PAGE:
Trade preference agreements
Managing export preferences
If you're exporting using preferences, you need to keep up to date with a number of paperwork requirements.
You must retain any proof of origin - such as full bills of materials or supplier declarations for at least three years.
Customs authorities in the destination country require documentation to allow entry of goods imported using preferences. The documents you need depend on the country to which you're exporting. You also need to complete paperwork to allow the exports to leave the European Union.
For most countries, an EUR1 is the required certificate. If you fill out an EUR1, it must be stamped by the HM Revenue & Customs (HMRC) Central Processing Unit in Salford, your local Chamber of Commerce, or the Chartered Institute of Shipbrokers. The authorised EUR1 proves that the goods qualify for preferential duty status and is used at customs points to ensure the preference duty rate is charged.
Slightly different rules apply to exports under preference to Mexico.
Turkey also has separate paperwork requirements.
If you're an approved exporter, you can consider using invoice declarations, by inserting on the invoice or other commercial documents such as the delivery note or packing list, in which the origin of your goods is declared. Using an invoice declaration instead of a separate preference certificate is only permitted for preference countries that are able to benefit from simplified arrangements. You can:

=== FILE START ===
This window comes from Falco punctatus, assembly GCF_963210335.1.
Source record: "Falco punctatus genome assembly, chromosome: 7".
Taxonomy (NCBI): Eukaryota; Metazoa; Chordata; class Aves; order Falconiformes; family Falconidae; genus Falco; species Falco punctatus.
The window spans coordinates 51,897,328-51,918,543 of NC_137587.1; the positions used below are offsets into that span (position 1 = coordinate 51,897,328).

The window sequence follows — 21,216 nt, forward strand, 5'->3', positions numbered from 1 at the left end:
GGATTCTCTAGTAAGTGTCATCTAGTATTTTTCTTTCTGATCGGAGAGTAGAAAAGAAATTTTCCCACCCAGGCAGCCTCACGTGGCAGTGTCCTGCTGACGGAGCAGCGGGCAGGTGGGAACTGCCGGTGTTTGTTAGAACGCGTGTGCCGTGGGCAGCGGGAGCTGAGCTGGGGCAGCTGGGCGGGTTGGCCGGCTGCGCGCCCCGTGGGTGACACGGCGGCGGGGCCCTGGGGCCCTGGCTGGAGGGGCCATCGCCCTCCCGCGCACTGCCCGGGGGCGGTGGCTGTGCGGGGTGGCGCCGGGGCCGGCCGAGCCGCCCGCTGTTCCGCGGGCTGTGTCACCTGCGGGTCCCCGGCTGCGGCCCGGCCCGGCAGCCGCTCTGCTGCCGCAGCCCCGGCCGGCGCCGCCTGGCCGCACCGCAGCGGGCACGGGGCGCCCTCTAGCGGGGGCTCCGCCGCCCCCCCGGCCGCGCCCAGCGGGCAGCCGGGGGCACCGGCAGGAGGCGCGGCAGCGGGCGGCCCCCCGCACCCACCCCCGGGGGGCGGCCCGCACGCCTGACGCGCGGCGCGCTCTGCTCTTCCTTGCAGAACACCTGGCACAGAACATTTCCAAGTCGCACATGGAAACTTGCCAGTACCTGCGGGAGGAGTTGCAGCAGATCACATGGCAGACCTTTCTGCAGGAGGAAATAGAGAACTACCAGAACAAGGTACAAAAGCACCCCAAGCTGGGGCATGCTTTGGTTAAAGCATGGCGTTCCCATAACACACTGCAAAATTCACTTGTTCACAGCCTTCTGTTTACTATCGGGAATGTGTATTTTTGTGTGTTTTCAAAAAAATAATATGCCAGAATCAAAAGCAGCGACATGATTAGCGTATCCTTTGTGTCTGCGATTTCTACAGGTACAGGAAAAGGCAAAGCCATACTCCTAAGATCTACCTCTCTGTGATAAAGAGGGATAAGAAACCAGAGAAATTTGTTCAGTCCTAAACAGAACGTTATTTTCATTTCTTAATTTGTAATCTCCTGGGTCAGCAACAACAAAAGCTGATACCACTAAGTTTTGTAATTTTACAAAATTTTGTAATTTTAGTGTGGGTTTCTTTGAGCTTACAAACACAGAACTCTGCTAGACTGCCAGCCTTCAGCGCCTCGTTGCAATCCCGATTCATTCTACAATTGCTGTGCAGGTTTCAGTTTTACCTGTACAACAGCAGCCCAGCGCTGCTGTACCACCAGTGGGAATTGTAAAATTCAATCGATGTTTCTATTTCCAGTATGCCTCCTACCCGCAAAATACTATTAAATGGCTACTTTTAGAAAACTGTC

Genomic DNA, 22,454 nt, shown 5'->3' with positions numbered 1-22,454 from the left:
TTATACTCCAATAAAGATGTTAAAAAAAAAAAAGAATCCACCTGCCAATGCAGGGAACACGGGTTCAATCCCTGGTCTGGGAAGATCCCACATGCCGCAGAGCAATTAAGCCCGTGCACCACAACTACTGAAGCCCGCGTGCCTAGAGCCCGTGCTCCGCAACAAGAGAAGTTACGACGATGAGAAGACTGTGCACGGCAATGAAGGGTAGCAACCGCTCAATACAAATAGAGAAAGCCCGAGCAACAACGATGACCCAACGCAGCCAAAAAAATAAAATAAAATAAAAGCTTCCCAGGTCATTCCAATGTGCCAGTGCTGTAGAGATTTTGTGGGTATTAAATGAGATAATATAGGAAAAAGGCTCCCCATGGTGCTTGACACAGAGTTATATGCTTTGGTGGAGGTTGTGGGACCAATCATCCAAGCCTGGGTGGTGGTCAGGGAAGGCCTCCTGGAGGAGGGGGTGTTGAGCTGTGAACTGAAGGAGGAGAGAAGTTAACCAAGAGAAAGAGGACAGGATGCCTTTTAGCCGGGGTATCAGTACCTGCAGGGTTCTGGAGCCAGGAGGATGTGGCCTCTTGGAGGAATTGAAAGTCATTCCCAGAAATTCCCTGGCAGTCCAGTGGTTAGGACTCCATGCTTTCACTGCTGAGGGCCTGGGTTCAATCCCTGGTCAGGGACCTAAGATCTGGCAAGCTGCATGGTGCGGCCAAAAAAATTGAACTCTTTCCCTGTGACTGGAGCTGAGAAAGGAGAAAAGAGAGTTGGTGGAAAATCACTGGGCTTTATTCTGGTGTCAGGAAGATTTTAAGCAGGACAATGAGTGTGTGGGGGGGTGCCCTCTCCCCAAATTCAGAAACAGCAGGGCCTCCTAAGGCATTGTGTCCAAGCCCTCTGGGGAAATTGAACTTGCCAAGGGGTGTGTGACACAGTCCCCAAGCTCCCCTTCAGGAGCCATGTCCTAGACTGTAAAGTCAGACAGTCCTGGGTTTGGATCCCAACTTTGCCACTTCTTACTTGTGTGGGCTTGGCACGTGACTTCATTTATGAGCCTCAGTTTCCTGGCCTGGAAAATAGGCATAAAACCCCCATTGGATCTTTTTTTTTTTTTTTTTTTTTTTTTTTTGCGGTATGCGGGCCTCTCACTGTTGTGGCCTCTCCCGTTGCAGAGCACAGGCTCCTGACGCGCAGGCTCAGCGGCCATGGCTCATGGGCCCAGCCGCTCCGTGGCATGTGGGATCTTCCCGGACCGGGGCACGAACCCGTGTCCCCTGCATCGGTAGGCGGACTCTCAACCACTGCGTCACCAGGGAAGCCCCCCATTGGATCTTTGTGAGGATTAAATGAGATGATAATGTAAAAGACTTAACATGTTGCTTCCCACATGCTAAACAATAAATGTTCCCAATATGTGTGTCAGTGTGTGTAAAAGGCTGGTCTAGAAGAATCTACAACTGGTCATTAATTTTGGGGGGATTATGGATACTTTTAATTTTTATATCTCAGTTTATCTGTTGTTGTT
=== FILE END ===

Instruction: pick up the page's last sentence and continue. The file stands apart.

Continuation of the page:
- find simplified preference document information in section 11 of Notice 826 on Tariff Preferences: Imports
- find invoice declarations examples in section 12 of Notice 826 on Tariff Preferences: Imports
Suppliers' Declarations for exporters
Suppliers' Declarations are used to provide evidence that goods supplied to the ultimate exporter satisfy the origin criteria, so they can be considered to be of EU origin in their own right. Exporters use Suppliers' Declarations to prove the originating status of components and materials used to make goods for buying or re-export. Suppliers use them to prove the originating status of the goods for their customers. You can read about the rules that apply to the use of Suppliers' Declarations in Notice 827.
Northern Ireland Chamber of Commerce028 9024 4113